You have a yard. You're having a party. Your yard looks like shit. The party is tonight. What to do? The answer, my friend, is triage.
My mother taught me the art of triage. With four siblings, each of us curious, active, and sloppy, I grew up in a house that was messy in the extreme. I'm talking jetsam and flotsam to the knees messy. My mother didn't mind. She spent her days keeping us alive, sipping Coca-Cola out of bottles, and painting. My father didn't mind. He was always at work.
But once in awhile Dad would call on his way home to say that his boss or a coworker was with him. In that moment my mother became a clear-seeing machine. After about ten seconds of staring down the house and yard, she'd tell us to get moving. And we moved. One of us headed for the driveway and sidewalk to clear out random toys, popsicle sticks and kittens. Another did the same in the entryway, living room, and dining area. If there was time, these areas would also get vacuumed and dusted. If not, oh well. Someone would head for the kitchen to clean off counters and hand wash the dozens of dirty jelly glasses from our morning and afternoon Kool-Aid breaks. I remember heading for the "guest bathroom" with Spic and Span and Windex, dish cloth in hand, to wipe down everything I could reach. Random toys, clothes, shoes, and kittens were tossed (the kittens, carefully) into a huge "laundry room" off the kitchen where they could later be claimed as needed.
When my father walked in the door, guest in tow, what they experienced was a clean-smelling, neat house with tired, happy (to be done cleaning) kids saying hello. Lined up according to height, we always looked a little like the Von Trapp family lineup must have looked after a long concert. When the guest left, we'd often be rewarded with late night television or a ride to the ice cream parlor. Triage was a system that worked for all of us.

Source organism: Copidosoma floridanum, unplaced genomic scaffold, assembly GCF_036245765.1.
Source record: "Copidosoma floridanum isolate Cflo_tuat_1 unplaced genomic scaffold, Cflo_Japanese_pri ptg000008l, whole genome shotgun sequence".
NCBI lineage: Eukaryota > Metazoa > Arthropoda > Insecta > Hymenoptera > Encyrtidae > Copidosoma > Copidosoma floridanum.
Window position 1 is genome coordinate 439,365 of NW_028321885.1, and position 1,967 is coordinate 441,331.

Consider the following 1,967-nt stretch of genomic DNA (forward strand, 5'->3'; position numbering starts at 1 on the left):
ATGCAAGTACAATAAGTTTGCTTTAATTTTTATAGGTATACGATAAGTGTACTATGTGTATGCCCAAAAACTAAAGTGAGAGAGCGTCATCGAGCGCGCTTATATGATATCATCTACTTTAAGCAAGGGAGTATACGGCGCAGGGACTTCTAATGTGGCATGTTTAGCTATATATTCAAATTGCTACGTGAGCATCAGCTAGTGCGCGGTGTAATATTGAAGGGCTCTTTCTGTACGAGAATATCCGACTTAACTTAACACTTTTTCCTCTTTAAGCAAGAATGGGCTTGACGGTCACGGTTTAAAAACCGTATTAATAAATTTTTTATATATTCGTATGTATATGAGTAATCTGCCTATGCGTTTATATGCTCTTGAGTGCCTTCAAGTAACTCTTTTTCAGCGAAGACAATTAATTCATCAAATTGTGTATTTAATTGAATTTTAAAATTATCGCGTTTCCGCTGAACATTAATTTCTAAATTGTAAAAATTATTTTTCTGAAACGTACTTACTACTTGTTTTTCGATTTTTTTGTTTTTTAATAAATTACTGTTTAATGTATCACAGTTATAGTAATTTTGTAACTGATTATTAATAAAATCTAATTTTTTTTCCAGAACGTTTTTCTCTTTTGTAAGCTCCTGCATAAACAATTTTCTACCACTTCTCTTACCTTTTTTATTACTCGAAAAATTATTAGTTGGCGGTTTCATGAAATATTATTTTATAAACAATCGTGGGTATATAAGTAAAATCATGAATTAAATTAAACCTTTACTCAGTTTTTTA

With guests heading your way at the speed of traffic (which means Seattle readers have more time to get ready than Portland folks, who have more time to get ready than those of us in Eugene), think triage.
The place to start? Where your guests will experience their first impression of your place. Figure out where that is and get going. Sweep. Pull the weeds you see. Trim back any broken tree and bush limbs that are visible or could potentially maim.
If you have more than, say, 45 minutes to prepare, get some color out there. Quick ways to do this: Carry inside plants outside or backyard planters to the front. I'm also a great fan of spontaneous art in a garden. A Buddha head here, a statue of Mary or Ganesh there. A stupa. Glass balls. A cluster of old kids' toys artfully arranged so they'll be noticed out of the corner of a newcomer's eye. Forget water features unless they are already up and running. Water features are never as easy to pull together as instructions and nurseries promise. Leave them for the doldrums of August, I say.
If there is time, edge. If there is more time, deadhead. If there is anyone within reach who will help you for less than $15 an hour, ask him or her to follow suit in the back yard, if you have one. Forget the sides of your house. If you have guests who will roam that far afield, they deserve to see the bindweed and nettles that continue to make your life miserable. If you don't have someone who can help in the back, keep those curtains or shutters half-closed. This will make your visiting space feel very, oh, I don't know, European, all the while softening the look of the dead petunias, broken limbs, and weeds growing up through the edges of the patio brick.
In your last ten minutes, a quick shower, a long glass of cool water, a few deep breaths, and you are ready for your party. Unless you were supposed to be cooking all this time.In the garden last week: guerillas.